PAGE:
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Beach Town: A Novel Paperback – May 3, 2016
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Also, I was grossed out in her description of the "heart throb" rapper turned actor's severe acne, yet he was relentlessly pursued by a throng of young girls. Oh, and of course, he can't act and just wants to party. I was totally put off by the weird character names, like Lise, Eb Thibideaux, Greer (for a woman), Kregg, and Dearie for the protagonist's grandmother. I've heard of grammies calling people "dearie", but never as their name. Also, it's bizarre that she calls her mother by her first name most of the book. Why? She wasn't estranged from her. She loved and lost her. I can understand her calling her father Clint, though. But, even that's rushed at the end after the way, way over description of macular degeneration. Did we need to know all that? No. It was unpleasant.
Lastly, there's absolutely no chemistry between the 2 main characters, and in fact, their lives wouldn't mesh at all in real life. Did the backwards town, with all it's closed up shops grow on Ms. L.A.? Yeah, no. The ending is so rushed to wrap it up that it feels forced. But it's only fair because I had to force myself to finish this really terrible book. 434 pages of don't bother.
It's been some years now since I read my first book by Mary Kay Andrews. I honestly can't recall if it was Hissy Fit or one of her other books that I first read. What I do remember was being absolutely captivated and mesmerized by how perfectly she was able to capture the true heart and spirit of the south.
Hollywood has long had such skewed preconceived notions of how us southern ladies are, and so to find an author who had truly captured the heart of the south and the spirit of the southern woman was so refreshing. She nailed it with Hissy Fit and her portrayal of a southern woman scorned.
The last few books have been a little different feeling than the earlier books I had fell in love with, yet they still managed to feel "southern". Beach Town to me seemed to lack the trademark Mary Kay Andrews "Southern, Sassy woman".
In Beach Town, we are taken to a remote old school southern beach town called Cypress Bay. Greer Hennesy, a Hollywood location scout, has been tasked with the impossible, finding an uncommercialized beach that has the feel of a remote and almost forgotten beach town. However, Cypress Bay is just the right location, it has all the qualities that the director is looking for.
Most of the locals are more than thrilled to discover that Hollywood is descending on their little town. However, the mayor and "Jack of all trades", Eb Thibadeaux is less than impressed by the bright lights and the big name stars. The mayor is more concerned with how this whole movie situation can have a negative impact on their small community.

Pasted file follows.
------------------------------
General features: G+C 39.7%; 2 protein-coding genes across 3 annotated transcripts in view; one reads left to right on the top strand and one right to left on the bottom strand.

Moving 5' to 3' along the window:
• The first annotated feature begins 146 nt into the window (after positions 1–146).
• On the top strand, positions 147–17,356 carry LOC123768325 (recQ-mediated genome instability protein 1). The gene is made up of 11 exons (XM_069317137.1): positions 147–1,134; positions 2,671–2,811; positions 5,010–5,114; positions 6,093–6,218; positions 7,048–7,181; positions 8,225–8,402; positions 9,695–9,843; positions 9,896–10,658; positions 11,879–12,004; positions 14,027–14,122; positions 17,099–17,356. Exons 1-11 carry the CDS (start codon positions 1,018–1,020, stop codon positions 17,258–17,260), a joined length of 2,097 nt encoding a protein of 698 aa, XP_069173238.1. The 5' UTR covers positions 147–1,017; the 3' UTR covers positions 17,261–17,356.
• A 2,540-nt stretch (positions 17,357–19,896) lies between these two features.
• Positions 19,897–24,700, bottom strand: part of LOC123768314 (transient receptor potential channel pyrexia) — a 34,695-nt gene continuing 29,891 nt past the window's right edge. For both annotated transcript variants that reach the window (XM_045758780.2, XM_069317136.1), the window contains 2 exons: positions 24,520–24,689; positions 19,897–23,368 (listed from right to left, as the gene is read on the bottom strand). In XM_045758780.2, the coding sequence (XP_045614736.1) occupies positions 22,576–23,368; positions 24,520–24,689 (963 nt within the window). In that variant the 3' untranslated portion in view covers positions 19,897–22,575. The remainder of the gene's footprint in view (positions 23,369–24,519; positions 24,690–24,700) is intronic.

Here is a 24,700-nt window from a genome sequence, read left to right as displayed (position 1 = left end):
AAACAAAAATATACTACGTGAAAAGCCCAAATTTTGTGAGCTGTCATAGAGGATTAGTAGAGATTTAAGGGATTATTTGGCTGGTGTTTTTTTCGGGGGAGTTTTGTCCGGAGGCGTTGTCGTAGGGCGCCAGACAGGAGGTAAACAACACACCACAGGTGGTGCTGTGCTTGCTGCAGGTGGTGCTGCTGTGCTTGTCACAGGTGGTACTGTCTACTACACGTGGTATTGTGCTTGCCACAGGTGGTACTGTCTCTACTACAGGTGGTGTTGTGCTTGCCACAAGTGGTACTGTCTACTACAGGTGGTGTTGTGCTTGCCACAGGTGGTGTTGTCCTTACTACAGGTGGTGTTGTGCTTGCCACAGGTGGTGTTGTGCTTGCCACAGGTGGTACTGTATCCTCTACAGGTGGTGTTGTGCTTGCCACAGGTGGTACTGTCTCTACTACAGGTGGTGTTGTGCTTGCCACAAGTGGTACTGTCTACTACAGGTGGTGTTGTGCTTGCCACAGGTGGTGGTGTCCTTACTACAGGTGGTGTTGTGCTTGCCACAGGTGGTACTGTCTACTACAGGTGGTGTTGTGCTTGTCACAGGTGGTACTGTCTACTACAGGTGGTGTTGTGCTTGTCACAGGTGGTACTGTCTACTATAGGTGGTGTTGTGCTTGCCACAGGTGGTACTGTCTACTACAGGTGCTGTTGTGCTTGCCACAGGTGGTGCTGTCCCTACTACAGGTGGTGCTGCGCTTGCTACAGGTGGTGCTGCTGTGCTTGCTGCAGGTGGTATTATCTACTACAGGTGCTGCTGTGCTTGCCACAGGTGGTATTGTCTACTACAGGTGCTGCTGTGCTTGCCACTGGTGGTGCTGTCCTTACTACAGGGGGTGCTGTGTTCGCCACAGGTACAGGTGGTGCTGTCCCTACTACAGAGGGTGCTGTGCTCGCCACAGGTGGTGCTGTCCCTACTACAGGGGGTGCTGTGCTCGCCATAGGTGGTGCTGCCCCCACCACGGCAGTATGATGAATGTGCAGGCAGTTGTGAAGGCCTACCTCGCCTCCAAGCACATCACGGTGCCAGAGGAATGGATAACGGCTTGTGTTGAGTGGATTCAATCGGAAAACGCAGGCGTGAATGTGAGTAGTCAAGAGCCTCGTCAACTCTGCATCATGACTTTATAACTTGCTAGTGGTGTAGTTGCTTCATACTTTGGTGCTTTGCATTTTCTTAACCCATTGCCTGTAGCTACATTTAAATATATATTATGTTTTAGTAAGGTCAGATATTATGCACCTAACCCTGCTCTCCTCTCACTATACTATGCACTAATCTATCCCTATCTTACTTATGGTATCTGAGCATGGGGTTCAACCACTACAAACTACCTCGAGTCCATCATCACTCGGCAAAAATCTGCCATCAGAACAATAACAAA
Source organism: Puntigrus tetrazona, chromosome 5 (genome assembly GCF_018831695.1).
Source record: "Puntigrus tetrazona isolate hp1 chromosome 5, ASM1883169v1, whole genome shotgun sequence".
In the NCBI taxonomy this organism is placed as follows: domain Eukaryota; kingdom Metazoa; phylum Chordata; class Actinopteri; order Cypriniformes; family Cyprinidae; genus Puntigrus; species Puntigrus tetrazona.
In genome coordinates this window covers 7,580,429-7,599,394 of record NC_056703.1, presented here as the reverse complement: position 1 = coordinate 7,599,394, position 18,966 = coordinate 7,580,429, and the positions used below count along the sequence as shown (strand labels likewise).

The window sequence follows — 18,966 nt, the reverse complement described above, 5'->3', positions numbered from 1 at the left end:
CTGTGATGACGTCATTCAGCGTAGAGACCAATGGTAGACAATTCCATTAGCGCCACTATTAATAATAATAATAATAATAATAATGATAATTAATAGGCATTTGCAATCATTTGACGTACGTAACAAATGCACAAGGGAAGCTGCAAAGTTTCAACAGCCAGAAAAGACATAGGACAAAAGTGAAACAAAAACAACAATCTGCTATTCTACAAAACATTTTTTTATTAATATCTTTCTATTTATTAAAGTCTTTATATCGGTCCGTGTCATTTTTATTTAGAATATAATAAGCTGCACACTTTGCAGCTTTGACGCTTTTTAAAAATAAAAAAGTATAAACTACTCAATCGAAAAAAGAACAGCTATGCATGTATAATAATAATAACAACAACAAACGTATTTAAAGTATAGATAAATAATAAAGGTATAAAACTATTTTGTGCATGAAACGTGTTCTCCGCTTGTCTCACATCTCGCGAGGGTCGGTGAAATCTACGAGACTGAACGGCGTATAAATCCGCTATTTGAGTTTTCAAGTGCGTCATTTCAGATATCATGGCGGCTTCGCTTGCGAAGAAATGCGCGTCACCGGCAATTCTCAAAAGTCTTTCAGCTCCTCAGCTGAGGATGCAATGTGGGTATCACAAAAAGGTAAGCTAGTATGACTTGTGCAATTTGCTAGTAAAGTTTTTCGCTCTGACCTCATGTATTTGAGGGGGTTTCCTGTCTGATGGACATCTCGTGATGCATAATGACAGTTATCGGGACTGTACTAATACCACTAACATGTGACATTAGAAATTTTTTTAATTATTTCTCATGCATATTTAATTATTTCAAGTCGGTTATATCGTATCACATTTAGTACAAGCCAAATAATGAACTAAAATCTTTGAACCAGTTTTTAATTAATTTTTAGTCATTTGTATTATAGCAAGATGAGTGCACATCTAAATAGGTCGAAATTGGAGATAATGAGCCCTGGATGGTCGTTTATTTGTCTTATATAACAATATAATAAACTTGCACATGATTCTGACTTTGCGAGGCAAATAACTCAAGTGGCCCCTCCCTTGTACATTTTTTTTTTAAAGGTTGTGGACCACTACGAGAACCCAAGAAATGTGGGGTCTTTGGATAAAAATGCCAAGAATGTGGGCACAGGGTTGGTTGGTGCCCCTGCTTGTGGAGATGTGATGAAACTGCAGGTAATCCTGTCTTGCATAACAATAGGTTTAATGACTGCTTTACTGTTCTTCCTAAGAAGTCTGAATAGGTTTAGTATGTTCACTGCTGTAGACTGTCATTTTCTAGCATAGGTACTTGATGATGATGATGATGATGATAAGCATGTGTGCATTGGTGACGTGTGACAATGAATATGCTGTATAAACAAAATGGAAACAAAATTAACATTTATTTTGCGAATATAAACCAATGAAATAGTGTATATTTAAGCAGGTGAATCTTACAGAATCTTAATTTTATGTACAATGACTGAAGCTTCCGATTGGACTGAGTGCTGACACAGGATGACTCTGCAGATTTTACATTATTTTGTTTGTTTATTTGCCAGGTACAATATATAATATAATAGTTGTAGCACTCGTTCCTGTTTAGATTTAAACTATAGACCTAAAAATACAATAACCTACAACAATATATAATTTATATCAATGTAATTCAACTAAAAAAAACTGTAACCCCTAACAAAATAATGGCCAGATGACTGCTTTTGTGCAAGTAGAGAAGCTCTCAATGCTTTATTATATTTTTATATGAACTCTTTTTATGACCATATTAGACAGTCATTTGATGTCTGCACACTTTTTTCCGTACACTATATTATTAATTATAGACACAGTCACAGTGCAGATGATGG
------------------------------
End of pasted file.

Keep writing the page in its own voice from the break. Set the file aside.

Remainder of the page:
When the director and writer of "Beach Town" has inspiration strike and sets his heart on having an explosive ending, the tensions between the Mayor and Greer only escalate. Seems the crew and Greer have their sites set on a local historic landmark "casino" and they have plans to not only fix it up to feature it in their movie, they also have the casino in mind for their "explosive" ending.
With a cast of characters that are more Hollywood than "Southern charm", this book feels different than Mary Kay Andrews trademark style. Don't get me wrong this was a good book, but the storyline didn't pull me in and grab my attention. Generally when reading a Mary Kay Andrews book, it takes me two nights TOPS to finish. However, this one it took at least a week to finish.
I just didn't find myself really connecting with these characters, I didn't feel any emotional connection to what happened to them. I wasn't rooting for any of the characters. It just lacked anything that made me feel immersed in the story.
The last chapter or two, I finally felt invested in the story and it got exciting a bit. However Beach Town is a long long way from the quirky and lovable imperfect southern characters in Hissy Fit and Savannah Blues and other of Mary Kay Andrews books.
I hope that this is a "one-off" and that Mary Kay Andrews goes back to the types of characters that we have come to expect to find in her books. For me Beach Town just totally missed the mark and didn't even feel anything like a Mary Kay Andrews book. I literally felt as if I could have been reading any ol' book by any ol' author. It just was severly lacking in character and heart.
It literally pains me to have to say anything less than glowing things about Mary Kay Andrews. Afterall, there's no way that I could do anything near as good as Beach Town, but as an avid reader and lover of Ms. Andrews work, I just have to give my honest opinion.